There are a lot of people who don’t want to climb the ladder one rung at a time. They want jetpacks and the ability to shoot straight to the top.
I think there’s a definite down side to too much success too soon. One of the things about climbing the ladder is that you’ve seen the view from every step along the way. You understand the full A to Z of the situation, instead of seeing only point A and Z.
Now, I know some of you might think I should be used to my ‘so-called highly-connected writer life’ by now, but there are moments I still get weirded out, for lack of a better phrase. There are moments I’m completely numb with shock.
Oddly enough, I’ve found myself becoming something of a basis for a formula. Want to establish a name in the business? Start an ezine. Build up your credibility, get your name out there, do the blog thing and attract plenty of attention.
It’s funny when I start hearing murmurings like that. “Look how she did it – just copy her.” Funny. The big difference is, I never planned it that way. I had always hoped that Spinetingler would be something I’d be less and less involved with, over time, instead of being busier and busier with it. In fact, that’s why I argued against it. I feared it would detract too much from my writing time.
Don’t believe me? If I’d wanted the name recognition from Day 1, I would have used my writing name on the Spinetingler editorial credits, instead of a version of my married name. With the first issue being primarily a contest issue we didn’t have many regular submissions to choose from, so we filled it out with a story I wrote, but I very specifically kept my stuff out of the ezine for the rest of the year. Instead, I’m sending stuff out elsewhere and facing rejection letters or external editing, just like everyone else.
And so is my husband, I might add. He’ll have a story coming out in Mouth Full of Bullets in their March issue. He could have just put it in Spinetingler – made an executive decision, since he has ultimate authority – but he didn’t. He sent it out.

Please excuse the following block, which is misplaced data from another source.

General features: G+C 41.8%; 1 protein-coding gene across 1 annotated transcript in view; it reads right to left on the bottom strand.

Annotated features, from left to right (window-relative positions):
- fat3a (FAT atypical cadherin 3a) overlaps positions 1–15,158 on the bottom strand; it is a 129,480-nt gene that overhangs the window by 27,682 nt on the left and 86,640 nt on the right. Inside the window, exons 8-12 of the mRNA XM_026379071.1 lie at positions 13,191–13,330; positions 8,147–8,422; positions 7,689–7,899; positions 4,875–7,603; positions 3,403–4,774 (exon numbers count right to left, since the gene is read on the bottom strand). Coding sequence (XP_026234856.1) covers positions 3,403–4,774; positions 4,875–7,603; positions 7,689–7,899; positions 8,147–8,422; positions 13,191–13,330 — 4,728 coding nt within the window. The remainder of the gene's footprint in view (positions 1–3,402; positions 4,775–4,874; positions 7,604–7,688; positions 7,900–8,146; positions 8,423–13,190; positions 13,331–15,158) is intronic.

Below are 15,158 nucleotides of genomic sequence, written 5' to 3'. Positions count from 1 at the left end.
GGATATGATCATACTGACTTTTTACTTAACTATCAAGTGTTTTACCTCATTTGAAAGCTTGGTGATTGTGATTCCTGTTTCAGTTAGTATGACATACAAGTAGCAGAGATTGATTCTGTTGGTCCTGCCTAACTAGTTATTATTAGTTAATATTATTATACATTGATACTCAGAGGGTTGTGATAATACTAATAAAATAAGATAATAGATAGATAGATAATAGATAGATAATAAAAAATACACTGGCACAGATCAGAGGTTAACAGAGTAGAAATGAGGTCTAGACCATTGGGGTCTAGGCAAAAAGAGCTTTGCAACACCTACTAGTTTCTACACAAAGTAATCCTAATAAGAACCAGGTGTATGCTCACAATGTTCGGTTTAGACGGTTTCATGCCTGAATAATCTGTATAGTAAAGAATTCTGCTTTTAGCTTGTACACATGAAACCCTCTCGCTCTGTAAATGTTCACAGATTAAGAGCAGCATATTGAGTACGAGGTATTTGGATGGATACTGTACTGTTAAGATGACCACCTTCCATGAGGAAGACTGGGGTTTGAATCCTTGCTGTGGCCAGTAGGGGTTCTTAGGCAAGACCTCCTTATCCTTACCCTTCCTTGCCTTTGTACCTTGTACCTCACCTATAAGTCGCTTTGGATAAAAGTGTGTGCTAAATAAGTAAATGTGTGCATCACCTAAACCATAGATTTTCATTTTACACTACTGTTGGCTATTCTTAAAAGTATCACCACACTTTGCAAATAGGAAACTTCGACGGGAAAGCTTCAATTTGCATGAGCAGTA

It’s important. I know the angst of getting a rejection letter. And I have to write them. I never feel smug, superior or particularly happy about sending those out.
Something I have to do later this week over Cozy Noir, btw…
One of the most surreal moments for me at Bouchercon was seeing a quote from Spinetingler on the back of an author’s bookmark. Amongst endorsement from Steve Brewer and Midwest Book Review, there we were. What the hell? When did this happen?
I had another weird moment recently, and it did get me wondering about the value of a name. I’ve pondered that in reference to author blurbs on books and what impact that has on readers and purchasers. Some insist none.
The standard line is that the endorsement is more valuable in the industry, for getting publishers excited.
I’ve maintained that blurbs are all about helping an author overcome their own insecurities.
Now, it’s funny, because people are starting to ask to use my name on stuff. And that’s weird. Those are my “HUH?” moments now. Like when people say they read my blog and I have to bite back the Why?
Funny thing is, I put up the Bruen blurb here just yesterday, and already received two comments from people about it. Do blurbs matter? Do people notice? Well, it would seem they do.
It’s still just a bit bizarre to think of my opinion having any weight to it at all. Even in reviewing, I believe it’s just my opinion. I try hard to be impartial and objective, and fair in my comments. To be able to back up any criticisms or quantify them in some fashion. But also to note what is an opinion and just give the readers enough information to decide for themselves if the book is for them.
I have company visiting today. Life will start to shift back to normal schedule tomorrow.
Meanwhile, Tribe has done an interview I think you should take note of. Murdaland came out to try to carve a new niche in the business, and it isn’t easy to start a magazine in this day and age. This is a good way to get a perspective on what it’s like to be the new kid on the block, and if you’re looking at publishing venues for your short fiction, this is definitely one to consider. It’s also one to consider supporting. I have to say the print quality of the debut issue is excellent.
And we writers have to appreciate people who are opening new doors for us.
Uncle Charlie. Need I say more?
Mildred, 93, was despondent over the recent death of her husband Earl,so she decided to just kill herself and join him in death.
Thinking it would be best to get it over with quickly, she took out Earl's old army pistol and made the decision to shoot herself in the heart since it was so badly broken in the first place.
Not wanting to miss the vital organ and become a vegetable and a burden to someone, she called her doctor's office to learn her heart's exact location.
Since you're a woman," the doctor said, "your heart is just below your left breast Why do you ask?"
Mildred hung-up without answering.
Later that night Mildred was admitted to the hospital with a gunshot wound to her knee.